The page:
Biosensor speeds up disease diagnosis
Ultra-sensitive biosensor capable of identifying the smallest RNA virus particle MS2, with a mass of only 6 attograms
Researchers at Polytechnic Institute of New York University (NYU-Poly) have created an ultra-sensitive biosensor capable of identifying the smallest single virus particles in solution.
Their technique is a major advance in a series of experiments to devise a diagnostic method sensitive enough to detect and size a single virus particle in a doctor’s office or field clinic, without the need for special assay preparations or conditions.
Normally, such assessment requires the virus to be measured in the vacuum environment of an electron microscope, which adds time, complexity and considerable cost.
Instead, the researchers were able to detect the smallest RNA virus particle MS2, with a mass of only 6 attograms, by amplifying the sensitivity of a biosensor.
Within it, light from a tunable laser is guided down a fiber optic cable, where its intensity is measured by a detector on the far end. A small glass sphere is brought into contact with the fiber, diverting the light’s path and causing it to orbit within the sphere.
This change is recorded as a resonant dip in the transmission through the fiber. When a viral particle makes contact with the sphere, it changes the sphere’s properties, resulting in a detectable shift in resonance frequency.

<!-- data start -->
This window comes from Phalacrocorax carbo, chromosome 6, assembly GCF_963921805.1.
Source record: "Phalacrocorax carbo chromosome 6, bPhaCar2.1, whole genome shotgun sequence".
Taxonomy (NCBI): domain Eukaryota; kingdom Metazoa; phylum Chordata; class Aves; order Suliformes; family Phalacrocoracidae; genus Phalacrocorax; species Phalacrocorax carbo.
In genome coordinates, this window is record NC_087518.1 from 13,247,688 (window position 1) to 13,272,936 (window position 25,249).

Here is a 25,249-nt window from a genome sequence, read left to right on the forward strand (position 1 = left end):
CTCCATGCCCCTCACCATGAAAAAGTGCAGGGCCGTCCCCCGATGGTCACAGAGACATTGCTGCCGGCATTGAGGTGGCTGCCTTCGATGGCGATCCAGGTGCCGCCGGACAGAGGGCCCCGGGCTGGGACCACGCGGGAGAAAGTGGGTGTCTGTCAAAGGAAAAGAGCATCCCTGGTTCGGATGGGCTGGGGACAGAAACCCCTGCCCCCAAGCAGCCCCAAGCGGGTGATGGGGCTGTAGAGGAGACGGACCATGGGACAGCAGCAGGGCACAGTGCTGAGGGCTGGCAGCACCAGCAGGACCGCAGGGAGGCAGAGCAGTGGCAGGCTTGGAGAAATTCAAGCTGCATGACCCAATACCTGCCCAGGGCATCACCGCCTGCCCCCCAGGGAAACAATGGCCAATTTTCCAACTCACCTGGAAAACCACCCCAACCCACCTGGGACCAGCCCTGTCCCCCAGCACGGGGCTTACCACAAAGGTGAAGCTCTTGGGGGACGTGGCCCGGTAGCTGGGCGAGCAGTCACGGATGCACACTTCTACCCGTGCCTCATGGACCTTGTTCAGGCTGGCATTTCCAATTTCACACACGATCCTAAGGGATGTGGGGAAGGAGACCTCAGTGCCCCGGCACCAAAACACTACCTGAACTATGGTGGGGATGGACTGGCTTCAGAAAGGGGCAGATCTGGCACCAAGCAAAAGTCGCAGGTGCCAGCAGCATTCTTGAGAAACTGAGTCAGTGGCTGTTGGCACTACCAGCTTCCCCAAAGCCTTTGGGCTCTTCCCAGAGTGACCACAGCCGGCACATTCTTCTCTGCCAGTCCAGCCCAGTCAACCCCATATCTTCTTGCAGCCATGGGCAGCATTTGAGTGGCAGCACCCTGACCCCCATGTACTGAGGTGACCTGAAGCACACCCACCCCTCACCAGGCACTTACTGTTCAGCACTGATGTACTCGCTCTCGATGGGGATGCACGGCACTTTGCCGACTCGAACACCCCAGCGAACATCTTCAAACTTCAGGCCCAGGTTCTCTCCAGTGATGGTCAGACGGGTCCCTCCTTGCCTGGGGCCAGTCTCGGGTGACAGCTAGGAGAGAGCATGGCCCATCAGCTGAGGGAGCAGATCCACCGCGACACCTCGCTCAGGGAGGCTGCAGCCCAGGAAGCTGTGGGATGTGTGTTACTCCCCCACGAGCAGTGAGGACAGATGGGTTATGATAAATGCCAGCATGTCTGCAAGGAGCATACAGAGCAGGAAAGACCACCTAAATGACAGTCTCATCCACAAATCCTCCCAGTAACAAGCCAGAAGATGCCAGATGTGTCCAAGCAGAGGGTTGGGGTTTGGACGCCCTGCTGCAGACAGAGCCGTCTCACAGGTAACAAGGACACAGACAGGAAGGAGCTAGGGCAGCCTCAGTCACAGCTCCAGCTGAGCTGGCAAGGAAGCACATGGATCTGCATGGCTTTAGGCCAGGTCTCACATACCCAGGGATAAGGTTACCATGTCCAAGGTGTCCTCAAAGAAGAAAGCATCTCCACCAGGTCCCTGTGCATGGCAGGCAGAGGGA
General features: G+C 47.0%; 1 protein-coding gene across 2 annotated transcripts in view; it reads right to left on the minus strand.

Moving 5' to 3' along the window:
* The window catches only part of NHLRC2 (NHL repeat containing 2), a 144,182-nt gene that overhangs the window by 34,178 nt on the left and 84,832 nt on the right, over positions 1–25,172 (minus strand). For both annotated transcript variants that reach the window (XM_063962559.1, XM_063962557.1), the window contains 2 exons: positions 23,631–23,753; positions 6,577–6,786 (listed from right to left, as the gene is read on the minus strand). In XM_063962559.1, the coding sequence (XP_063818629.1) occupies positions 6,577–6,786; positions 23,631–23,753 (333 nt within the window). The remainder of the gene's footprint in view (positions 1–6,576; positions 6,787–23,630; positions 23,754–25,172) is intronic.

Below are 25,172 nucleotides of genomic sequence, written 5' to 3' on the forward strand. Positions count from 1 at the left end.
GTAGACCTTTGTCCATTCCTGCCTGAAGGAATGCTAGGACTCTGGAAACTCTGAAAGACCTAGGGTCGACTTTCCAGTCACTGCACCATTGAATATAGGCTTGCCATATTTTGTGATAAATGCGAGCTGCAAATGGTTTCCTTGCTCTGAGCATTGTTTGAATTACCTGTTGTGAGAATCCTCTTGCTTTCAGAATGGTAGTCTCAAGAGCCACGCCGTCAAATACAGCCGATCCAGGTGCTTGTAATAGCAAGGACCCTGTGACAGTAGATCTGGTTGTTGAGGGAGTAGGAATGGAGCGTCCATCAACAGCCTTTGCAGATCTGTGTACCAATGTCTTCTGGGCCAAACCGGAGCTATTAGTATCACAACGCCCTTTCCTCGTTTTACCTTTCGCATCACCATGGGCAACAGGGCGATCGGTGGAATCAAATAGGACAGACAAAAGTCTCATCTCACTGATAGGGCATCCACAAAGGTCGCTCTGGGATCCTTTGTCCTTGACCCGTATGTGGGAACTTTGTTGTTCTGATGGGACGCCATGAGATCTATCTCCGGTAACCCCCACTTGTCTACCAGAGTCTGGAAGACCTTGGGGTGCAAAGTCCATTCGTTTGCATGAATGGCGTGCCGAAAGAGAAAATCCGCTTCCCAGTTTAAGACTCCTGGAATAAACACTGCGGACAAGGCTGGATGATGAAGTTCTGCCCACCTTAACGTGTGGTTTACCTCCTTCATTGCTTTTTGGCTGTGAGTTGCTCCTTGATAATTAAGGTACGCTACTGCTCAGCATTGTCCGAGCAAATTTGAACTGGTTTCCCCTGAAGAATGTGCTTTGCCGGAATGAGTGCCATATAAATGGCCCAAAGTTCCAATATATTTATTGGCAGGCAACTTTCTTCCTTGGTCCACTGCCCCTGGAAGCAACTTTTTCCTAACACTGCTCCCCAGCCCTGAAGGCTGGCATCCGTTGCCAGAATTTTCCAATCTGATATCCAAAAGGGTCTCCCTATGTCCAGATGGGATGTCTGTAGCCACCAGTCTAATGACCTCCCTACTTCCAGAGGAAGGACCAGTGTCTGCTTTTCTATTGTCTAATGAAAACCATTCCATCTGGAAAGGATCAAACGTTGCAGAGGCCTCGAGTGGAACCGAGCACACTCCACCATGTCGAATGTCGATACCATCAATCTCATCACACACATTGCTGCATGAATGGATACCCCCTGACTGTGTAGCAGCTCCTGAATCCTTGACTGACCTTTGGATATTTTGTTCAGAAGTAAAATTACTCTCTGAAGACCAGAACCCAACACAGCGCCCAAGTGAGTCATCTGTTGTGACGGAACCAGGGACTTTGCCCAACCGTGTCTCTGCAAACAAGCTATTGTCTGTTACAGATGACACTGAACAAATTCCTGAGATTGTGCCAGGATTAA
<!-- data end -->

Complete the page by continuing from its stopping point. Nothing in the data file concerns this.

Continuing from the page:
The smaller the particle, the harder it is to record these changes. Viruses such as influenza are fairly large and have been successfully detected with similar sensors in the past. But many viruses such as Polio are far smaller, as are antibody proteins, and these require increased sensitivity.
Stephen Arnold and his co-researchers achieved this by attaching gold nano-receptors to the resonant microsphere.
These receptors are plasmonic, and thus enhance the electric field nearby, making even small disturbances easier to detect. Each gold “hot spot” is treated with specific molecules to which proteins or viruses are attracted and bind.
Arnold explained that the inspiration for this breakthrough technique came to him during a concert by violinist Itzhak Perlman: “I was watching Perlman play, and suddenly I wondered what would happen if a particle of dust landed on one of the strings. The frequency would change slightly, but the shift would be imperceptible. Then I wondered what if something sticky was on the string that would only respond to certain kinds of dust?”
In experiments, the researchers successfully detected the smallest RNA virus in solution, and they are now training their sights on detecting single proteins, which would represent a major step toward early disease detection.